Why cap-and-trade is ‘dead policy walking’
Carbon cap-and-trade legislation appears to be Dead Policy Walking in Washington. The devaluation of the Copenhagen climate summit – now the goal is a “politically binding” rather than a “legally binding” agreement — reflects the emerging political reality in the United States. Yes, a bill did pass the House of Representatives in June. Also, the Senate Environment and Public Works committee passed a version earlier this month. So President Barack Obama won’t go to the talks in Denmark with empty pockets next month.
Publicly, Senate Democratic leaders say they are only pushing off debate and consideration of a comprehensive climate change bill until spring. But it is hard to get a major bill passed in a Democrat-controlled Senate when the Democratic majority leader of the Senate wants the bill to go away. And have no doubt that Senator Harry Reid would like to see cap-and-trade go away — or at least disappear until after 2010.
This explains why six different Senate committees will consider the bill, the same recipe for legislative inaction that bogged downhealthcare reform. It’s pure politics. The 2010 midterm elections are shaping up to be tough contests for many Democrats thanks to the anti-incumbent mood of a recession-weary electorate. And most signs point to a sustained level of high unemployment. As Federal Reserve Chairman Ben Bernanke said in a recent speech, “The best thing we can say about the labor market right now is that it may be getting worse more slowly.”
A new Gallup poll finds that 51 percent of Americans see the weak economy or high unemployment as their biggest concerns. Barely 3 percent mention the environment. And Democrats have been unable to sell cap-and-trade as a job creator. At worst, the public sees it as a jobs killer or a costly energy tax. That charge has particular weight in Reid’s home state, Nevada, a high energy-use state. (All those air conditioners!) So Reid doesn’t want to have to vote for it, which he would be compelled to do as majority leader. And neither do moderates like MaryLandrieu, Blanche Lincoln, Mark Pryor, Debbie Stabenow and Jim Webb. They noticed the heat that centrist House members who voted for cap-and-trade took from constituents during Congress’ summer break.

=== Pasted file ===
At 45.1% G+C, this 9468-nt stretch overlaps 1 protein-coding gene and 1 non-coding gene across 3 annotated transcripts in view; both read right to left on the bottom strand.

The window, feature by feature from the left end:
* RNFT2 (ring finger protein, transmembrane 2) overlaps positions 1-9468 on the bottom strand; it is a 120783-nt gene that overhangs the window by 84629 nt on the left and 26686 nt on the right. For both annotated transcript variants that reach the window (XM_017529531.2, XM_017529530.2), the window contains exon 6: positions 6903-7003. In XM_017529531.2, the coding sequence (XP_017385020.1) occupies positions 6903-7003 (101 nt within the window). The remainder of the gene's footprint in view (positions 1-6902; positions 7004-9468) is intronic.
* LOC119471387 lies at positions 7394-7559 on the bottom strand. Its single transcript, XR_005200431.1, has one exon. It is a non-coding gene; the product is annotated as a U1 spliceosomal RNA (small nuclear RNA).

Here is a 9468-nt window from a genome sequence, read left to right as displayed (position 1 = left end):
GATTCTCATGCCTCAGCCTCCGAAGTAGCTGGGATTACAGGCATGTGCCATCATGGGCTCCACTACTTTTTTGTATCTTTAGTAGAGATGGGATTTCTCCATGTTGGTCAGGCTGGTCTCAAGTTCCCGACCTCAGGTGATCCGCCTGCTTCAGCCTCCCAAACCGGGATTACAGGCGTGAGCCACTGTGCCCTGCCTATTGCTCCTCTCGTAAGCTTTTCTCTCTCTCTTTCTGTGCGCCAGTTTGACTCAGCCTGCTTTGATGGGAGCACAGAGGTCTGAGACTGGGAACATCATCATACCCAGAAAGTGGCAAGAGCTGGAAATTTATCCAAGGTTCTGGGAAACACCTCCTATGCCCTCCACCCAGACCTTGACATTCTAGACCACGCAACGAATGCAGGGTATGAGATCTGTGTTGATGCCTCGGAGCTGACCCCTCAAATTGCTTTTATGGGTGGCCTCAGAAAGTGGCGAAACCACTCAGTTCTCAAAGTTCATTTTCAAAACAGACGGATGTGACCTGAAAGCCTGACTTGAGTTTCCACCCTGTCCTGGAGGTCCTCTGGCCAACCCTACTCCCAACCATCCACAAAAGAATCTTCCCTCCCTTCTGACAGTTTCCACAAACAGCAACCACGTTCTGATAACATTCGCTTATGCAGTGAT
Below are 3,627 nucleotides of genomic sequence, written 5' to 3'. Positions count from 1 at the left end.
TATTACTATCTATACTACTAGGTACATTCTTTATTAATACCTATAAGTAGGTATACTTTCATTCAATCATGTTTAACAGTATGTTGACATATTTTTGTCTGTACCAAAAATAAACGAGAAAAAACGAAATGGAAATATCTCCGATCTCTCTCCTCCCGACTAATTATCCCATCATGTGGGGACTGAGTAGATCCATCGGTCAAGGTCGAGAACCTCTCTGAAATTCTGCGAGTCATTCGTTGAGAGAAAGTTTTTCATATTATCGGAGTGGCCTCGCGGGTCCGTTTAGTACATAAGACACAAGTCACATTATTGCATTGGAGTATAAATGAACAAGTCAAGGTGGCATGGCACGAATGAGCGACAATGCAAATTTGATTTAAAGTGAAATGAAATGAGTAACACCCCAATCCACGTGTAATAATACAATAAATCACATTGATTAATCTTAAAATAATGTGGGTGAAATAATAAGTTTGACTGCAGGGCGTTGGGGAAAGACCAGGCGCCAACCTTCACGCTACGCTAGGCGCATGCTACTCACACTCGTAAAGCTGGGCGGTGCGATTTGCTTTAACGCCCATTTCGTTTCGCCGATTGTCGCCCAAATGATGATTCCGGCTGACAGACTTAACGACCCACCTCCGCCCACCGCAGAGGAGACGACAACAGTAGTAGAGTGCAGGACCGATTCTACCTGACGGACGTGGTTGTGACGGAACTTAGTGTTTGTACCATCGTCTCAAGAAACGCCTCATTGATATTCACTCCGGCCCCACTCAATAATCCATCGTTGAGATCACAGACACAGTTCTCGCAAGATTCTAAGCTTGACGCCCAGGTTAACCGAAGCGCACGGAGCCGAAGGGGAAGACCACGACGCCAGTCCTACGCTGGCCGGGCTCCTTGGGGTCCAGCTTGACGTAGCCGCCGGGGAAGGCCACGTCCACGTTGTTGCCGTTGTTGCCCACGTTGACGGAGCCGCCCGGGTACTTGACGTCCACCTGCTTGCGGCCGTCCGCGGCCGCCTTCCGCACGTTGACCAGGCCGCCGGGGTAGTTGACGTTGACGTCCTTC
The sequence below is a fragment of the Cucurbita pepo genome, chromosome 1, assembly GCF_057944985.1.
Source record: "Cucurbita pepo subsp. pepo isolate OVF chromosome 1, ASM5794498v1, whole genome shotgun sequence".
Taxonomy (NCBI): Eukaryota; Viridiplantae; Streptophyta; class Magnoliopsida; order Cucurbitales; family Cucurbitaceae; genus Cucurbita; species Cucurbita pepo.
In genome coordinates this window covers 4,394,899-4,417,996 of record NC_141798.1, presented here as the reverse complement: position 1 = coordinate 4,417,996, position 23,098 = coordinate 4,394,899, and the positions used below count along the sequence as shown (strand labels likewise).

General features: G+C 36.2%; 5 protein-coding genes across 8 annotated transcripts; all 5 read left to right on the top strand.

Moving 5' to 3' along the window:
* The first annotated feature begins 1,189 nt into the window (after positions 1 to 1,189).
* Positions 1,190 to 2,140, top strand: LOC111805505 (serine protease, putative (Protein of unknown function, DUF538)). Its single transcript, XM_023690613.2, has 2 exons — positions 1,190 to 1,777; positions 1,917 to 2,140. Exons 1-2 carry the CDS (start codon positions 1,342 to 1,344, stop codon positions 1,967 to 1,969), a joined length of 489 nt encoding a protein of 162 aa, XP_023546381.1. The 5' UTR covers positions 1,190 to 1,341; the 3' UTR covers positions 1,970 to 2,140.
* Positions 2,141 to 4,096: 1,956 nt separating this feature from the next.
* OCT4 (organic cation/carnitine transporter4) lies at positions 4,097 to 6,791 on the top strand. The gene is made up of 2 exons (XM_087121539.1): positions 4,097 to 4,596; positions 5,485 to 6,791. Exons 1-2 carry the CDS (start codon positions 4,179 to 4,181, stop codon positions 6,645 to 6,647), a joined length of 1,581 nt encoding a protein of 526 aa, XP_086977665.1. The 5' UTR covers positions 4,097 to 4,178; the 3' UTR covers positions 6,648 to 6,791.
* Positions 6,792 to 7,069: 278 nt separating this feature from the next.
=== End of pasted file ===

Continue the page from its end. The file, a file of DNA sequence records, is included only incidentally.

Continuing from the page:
Webb of Virginia may point to one path forward with a new bill he is co-sponsoring with Lamar Alexander, a Tennessee Republican. It would spend $20 billion on five mini-Manhattan Projects to study various clean energy technologies, including nuclear.
It’s a plan that seems more likely to create jobs, grow the economy and help the environment — at least more so than one completely out of sync with the electorate. And it is one also more likely to make it into law. Despite being subjected to years of hectoring from the media, entertainment industry and government, the American public clearly has no appetite for any climate-change plan that involves more taxes, more regulation and a possible lower standard of living.
And if cap-and-trade is dead for 2009 and 2010, it probably has little hope of reviving in 2011 or beyond when Congress is unlikely to be as Democratic or as green.